WITH the putrid whiff of the appalling Battlefield Earth still clinging to him, John Travolta vainly attempts to repair his battered reputation with this high octane action-thriller.
He plays Gabriel Shear, a techno-terrorist waging a secret war against anybody who dares threaten the safety of America and its citizens.
At least the character, if not the actor, seems fire-proof.
The US government certainly can't touch Shear. Every time the cops attempt an arrest, he and his cronies leave countless dead officers in their wake.
To finance his undercover life, Shear plans a daring 9.5 billion dollar electronic bank robbery. And for that, he needs expert computer hacker Stanley Jobson (Hugh Jackman), just out of jail.
If Jobson agrees to help with the heist, he will be allowed to regain custody of his beloved daughter Holly (Camryn Grimes). Refusing isn't an option.
The movie opens in spectacular enough style with an astonishing set-piece, with Shear detonating a bomb which wipes out an entire city block.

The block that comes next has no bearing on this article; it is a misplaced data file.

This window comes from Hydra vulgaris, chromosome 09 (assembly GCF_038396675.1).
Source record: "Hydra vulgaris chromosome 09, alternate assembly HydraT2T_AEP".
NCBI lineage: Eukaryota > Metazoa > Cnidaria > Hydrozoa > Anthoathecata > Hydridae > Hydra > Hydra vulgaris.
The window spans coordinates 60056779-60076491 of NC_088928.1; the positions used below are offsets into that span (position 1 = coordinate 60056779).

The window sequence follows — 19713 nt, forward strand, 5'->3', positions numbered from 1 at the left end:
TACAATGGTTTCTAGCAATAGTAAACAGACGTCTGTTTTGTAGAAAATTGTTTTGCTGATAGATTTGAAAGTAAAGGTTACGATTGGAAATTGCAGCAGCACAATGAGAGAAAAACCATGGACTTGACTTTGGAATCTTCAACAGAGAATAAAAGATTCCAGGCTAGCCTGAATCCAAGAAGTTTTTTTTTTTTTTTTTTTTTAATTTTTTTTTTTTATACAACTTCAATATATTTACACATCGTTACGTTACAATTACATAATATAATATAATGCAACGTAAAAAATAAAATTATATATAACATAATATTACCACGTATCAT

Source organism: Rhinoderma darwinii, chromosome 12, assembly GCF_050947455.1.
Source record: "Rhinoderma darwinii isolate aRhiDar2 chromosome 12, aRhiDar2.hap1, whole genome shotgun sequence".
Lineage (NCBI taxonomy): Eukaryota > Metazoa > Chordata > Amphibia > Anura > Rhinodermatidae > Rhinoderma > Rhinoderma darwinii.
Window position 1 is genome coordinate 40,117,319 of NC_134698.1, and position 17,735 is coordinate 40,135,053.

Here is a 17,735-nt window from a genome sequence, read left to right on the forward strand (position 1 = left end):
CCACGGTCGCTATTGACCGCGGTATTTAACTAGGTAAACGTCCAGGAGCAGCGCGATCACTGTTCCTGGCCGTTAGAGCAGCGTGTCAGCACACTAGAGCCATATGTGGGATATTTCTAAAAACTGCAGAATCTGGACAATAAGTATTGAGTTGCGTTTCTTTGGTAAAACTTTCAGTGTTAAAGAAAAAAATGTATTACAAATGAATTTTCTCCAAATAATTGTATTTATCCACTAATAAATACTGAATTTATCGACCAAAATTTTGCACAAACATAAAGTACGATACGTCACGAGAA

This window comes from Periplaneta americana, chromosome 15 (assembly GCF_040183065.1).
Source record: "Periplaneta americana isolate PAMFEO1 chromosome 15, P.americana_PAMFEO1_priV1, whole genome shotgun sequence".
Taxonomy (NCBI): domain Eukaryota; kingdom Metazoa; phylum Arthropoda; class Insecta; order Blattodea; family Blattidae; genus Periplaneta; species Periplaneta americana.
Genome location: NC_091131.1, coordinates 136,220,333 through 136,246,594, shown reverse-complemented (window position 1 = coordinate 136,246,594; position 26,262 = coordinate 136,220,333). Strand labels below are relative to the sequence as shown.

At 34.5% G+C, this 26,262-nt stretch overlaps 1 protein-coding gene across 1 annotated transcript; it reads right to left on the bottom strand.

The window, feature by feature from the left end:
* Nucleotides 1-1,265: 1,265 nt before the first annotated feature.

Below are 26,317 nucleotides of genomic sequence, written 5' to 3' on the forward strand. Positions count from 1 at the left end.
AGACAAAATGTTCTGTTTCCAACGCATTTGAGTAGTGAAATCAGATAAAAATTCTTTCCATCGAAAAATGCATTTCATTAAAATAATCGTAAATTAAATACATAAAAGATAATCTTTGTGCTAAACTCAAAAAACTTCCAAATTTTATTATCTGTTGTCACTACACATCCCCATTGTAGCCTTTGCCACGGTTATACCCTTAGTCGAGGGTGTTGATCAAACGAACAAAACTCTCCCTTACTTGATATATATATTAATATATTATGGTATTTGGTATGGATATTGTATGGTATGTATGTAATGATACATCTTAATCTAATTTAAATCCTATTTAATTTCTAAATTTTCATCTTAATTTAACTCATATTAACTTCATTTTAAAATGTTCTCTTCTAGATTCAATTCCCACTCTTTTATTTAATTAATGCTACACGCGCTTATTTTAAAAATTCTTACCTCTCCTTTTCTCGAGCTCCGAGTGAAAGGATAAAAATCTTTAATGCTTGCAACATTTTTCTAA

The rest of the footage just can't match up to the jaw-dropping thrill of that first big bang.
While there are plenty of action sequences littering what quickly becomes predictable narrative, they are uniformly tame by comparison.
Travolta cackles his way through 90 minutes as the sharply tailored villain of the piece. Jackman makes an appealing hero, although the relationship with his daughter is poorly developed, and the flirtatious romance with his X-Men co-star Halle Berry - she with the Liverpool grandmother and mother - doesn't really ignite.
For her part, Berry, playing Ginger, Travolta's sidekick, simply slinks about the screen like a cat on heat, but once exposing her breasts for the sake of Hollywood hype. Who knows, she's probably writing her Oscar acceptance speech as you read this.